James Elkington And Nathan Salsburg

All Gist

Image of James Elkington And Nathan Salsburg - All Gist

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The duo's third album of instrumental guitar recordings pushes their sinuous compositions into labyrinthine new shapes, interlocking and interlocutory, supported by a cast of stellar collaborators. Interwoven among the dazzling original pieces is a fascinating array of covers, ranging from traditional Breton dance tunes to a deconstruction of Neneh Cherry's "Buffalo Stance." How it was made - in two segments of three days, one in early Winter, one in late Winter, in Chicago—is a testament to James and Nathan’s enthusiasm for the project. As they’d done on their previous two duo records, each brought fragments of varying lengths to the table (literally James and his family’s kitchen table) and, in varying degrees of frenzy, built songs out of them. Some, like “Numb Limbs,” took several intense hours of tinkering, mostly for Nathan to carve sympathetic designs around the knotty edifice James had constructed—thus its title. Others, like “Death Wishes to Kill” (a phrase lifted from a T.F. Powys novel the two had each recently read and loved) took its feverish shape in forty minutes full of shrieks and groans and hysterical laughs hard-stopped by James rushing out, late, to get his son from school. The acceptable window for coffee consumption was pushed to its reasonable limits, and then beyond them, slamming up against a reasonable hour to start drinking beer. As with Ambsace, the covers on All Gist outline a Venn diagram of Elkington and Salsburg’s abiding interests. On one end is a faithful arrangement of English composer Howard Skempton’s resplendent “Well, Well, Cornelius” (1999); on the other is a composite of two traditional Breton dance tunes (pieced together from Canadian, Irish, and Breton sources); and in the middle where else is a transmutation of Neneh Cherry’s monumental “Buffalo Stance” (1988), a song that no one aside from James and Nathan would ever have thought for a moment could or should be made into fodder for two acoustic guitars. But it was, and with delicacy and joy and sincere reverence for the original, which they painstakingly deconstructed. All Gist perhaps demonstrates more than anything the precarious balance struck between what the Elkington-Salsburg duo is exemplified by cramming to compose or remember guitar parts in James’s kitchen and what the duo could be if it was the engine of a small orchestra in a government-funded arts enclave in some Central European country … where they’d be contractually obliged to perform in matching well-tailored suits.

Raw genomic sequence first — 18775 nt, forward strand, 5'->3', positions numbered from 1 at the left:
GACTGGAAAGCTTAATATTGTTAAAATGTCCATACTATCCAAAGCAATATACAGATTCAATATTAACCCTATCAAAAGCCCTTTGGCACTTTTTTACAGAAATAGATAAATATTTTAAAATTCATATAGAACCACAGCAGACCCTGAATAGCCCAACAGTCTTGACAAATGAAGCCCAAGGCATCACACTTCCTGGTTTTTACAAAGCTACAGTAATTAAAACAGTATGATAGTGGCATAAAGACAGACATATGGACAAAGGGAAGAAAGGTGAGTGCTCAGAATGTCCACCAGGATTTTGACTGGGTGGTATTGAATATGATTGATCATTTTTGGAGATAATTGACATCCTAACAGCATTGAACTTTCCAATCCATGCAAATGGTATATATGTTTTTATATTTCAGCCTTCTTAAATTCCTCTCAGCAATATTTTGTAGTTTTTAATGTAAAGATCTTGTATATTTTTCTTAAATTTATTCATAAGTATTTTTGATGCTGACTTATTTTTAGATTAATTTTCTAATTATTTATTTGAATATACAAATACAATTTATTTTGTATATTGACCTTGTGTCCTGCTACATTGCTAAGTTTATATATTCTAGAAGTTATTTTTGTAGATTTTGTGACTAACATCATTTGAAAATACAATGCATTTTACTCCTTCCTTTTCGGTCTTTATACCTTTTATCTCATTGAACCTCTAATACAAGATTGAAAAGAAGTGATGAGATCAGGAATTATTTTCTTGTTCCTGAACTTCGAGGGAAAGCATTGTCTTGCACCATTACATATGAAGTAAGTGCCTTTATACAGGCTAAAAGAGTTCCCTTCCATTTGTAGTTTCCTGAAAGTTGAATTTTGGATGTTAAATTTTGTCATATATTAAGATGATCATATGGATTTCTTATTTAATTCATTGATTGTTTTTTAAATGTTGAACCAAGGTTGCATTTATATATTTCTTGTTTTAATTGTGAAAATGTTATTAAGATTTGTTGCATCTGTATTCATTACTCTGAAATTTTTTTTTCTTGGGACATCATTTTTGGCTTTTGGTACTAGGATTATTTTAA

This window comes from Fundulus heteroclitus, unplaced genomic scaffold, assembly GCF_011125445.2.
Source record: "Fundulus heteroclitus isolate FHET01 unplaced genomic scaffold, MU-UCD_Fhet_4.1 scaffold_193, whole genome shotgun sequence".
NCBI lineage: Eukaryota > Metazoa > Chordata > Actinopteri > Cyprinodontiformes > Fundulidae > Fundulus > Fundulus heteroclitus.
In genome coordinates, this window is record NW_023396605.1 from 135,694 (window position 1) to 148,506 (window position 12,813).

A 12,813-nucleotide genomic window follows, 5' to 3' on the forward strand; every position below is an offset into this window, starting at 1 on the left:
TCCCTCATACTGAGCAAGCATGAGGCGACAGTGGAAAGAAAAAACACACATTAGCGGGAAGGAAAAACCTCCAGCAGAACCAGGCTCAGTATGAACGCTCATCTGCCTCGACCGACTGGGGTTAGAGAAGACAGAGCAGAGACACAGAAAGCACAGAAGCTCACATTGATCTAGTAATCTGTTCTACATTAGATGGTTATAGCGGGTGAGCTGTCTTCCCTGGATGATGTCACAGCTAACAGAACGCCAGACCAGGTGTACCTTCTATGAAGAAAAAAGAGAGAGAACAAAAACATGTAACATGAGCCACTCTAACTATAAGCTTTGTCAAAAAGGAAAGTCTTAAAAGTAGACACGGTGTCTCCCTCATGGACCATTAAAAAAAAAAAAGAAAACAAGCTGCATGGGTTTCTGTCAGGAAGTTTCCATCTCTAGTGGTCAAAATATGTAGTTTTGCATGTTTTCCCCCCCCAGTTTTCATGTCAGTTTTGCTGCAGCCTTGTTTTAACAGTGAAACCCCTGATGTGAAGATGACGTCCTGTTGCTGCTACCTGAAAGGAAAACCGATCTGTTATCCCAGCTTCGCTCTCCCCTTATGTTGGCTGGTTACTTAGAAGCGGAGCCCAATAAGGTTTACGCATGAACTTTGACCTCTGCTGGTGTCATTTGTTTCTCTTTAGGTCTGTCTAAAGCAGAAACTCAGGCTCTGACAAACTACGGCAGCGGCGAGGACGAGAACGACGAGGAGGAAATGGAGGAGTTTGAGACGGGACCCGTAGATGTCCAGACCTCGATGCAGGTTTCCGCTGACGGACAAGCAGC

A1. Death Wishes To Kill
A2. Long In The Tooth Again
A3. Numb Limbs
A4. Nicest Distinction
A5. Well, Well, Cornelius
B1. Explanation Point
B2. Fears Of This Nature
B3. Rule Bretagne
B4. All Gist Could Be Yours
B5. Buffalo Stance

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